Moessner, David Paul
Luke the Historian of Israel’s Legacy, Theologian of Israel’s ‘Christ’
Luke and Acts as Rhetorical, Historiographical 'Biblical' Theology
Aims and Scope
Luke is the first New Testament author to reflect on the Jewish scriptures as written rolls bunched together along a twofold (“Moses and all the prophets”), or threefold collection (“the law of Moses and the prophets and the psalms”) that point together severally, and as a whole to the “Messiah Jesus who must suffer.” Thus Luke is already conceiving a proto-Bible that anticipates the “book” of the third/fourth century CE when the first Christian Bibles or codices of Vaticanus and Sinaiticus will have emerged. As the first ‛biblical’ theologian Luke construes scriptural texts as encompassed by an overarching principle of divine “plan.” As a Hellenistic historian, Luke’s “plan of God” epitomizes the divine activity and ‛control’ of ‛historical’ development. As biblical theologian and Hellenistic historian, Luke perceives in both the whole and the parts of “the scriptures” a coherent rationale of divine intent and action for Israel that comprehends all of Israel’s history. Luke’s divine ‛plan’ is thus ‛arranged’ into a narrative plan that re-presents the divine fulfillment as a scriptural necessity in the life, death, and exaltation of Israel’s Christ (Luke) and witness of Messiah through his followers ‛to the end of the earth’ (Acts).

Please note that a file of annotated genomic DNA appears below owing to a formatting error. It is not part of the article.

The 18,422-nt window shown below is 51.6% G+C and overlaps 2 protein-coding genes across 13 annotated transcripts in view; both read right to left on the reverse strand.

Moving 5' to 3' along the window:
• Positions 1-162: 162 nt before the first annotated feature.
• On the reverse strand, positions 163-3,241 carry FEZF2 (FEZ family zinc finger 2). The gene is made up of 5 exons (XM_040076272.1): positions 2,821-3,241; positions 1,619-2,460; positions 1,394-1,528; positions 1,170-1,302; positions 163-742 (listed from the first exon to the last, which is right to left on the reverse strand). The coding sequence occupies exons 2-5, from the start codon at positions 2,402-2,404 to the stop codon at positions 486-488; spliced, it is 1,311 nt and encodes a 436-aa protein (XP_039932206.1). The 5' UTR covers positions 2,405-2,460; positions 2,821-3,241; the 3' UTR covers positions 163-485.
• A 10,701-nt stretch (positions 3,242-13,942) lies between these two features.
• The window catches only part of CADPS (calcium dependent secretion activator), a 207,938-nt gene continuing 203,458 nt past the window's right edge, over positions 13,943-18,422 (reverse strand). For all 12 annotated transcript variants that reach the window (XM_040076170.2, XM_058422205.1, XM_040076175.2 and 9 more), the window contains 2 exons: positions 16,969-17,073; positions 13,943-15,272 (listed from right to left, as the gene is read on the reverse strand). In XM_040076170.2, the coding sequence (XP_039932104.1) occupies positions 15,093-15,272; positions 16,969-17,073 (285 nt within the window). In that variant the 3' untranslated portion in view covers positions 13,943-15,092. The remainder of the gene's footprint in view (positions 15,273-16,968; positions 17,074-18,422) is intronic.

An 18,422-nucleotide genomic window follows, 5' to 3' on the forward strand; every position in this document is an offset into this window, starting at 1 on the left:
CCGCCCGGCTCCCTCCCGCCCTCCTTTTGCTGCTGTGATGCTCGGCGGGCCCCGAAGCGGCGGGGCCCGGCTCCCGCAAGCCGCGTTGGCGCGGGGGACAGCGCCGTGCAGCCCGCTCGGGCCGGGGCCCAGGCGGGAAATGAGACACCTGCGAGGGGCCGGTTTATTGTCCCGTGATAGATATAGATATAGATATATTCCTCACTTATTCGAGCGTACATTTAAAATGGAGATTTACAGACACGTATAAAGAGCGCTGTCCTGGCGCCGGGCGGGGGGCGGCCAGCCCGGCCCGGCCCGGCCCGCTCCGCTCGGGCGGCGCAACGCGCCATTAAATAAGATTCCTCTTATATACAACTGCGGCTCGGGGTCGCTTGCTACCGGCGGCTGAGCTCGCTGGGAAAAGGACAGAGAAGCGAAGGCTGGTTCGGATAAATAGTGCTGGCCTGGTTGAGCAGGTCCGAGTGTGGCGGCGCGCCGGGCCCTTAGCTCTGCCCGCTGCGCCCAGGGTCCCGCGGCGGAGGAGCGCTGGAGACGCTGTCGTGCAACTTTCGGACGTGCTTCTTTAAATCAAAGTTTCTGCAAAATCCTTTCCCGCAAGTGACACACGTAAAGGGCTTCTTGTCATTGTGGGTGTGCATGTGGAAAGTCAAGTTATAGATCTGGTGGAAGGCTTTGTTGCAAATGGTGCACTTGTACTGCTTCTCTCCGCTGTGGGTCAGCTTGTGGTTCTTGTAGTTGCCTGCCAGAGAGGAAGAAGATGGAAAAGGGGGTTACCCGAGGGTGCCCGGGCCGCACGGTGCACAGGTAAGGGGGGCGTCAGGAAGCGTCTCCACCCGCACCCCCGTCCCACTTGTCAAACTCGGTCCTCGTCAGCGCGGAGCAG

- Approx. 430 pages
- Type of Publication:
- Gospel of Luke; Acts; Historiography; Biblical Theology; Scriptures of Israel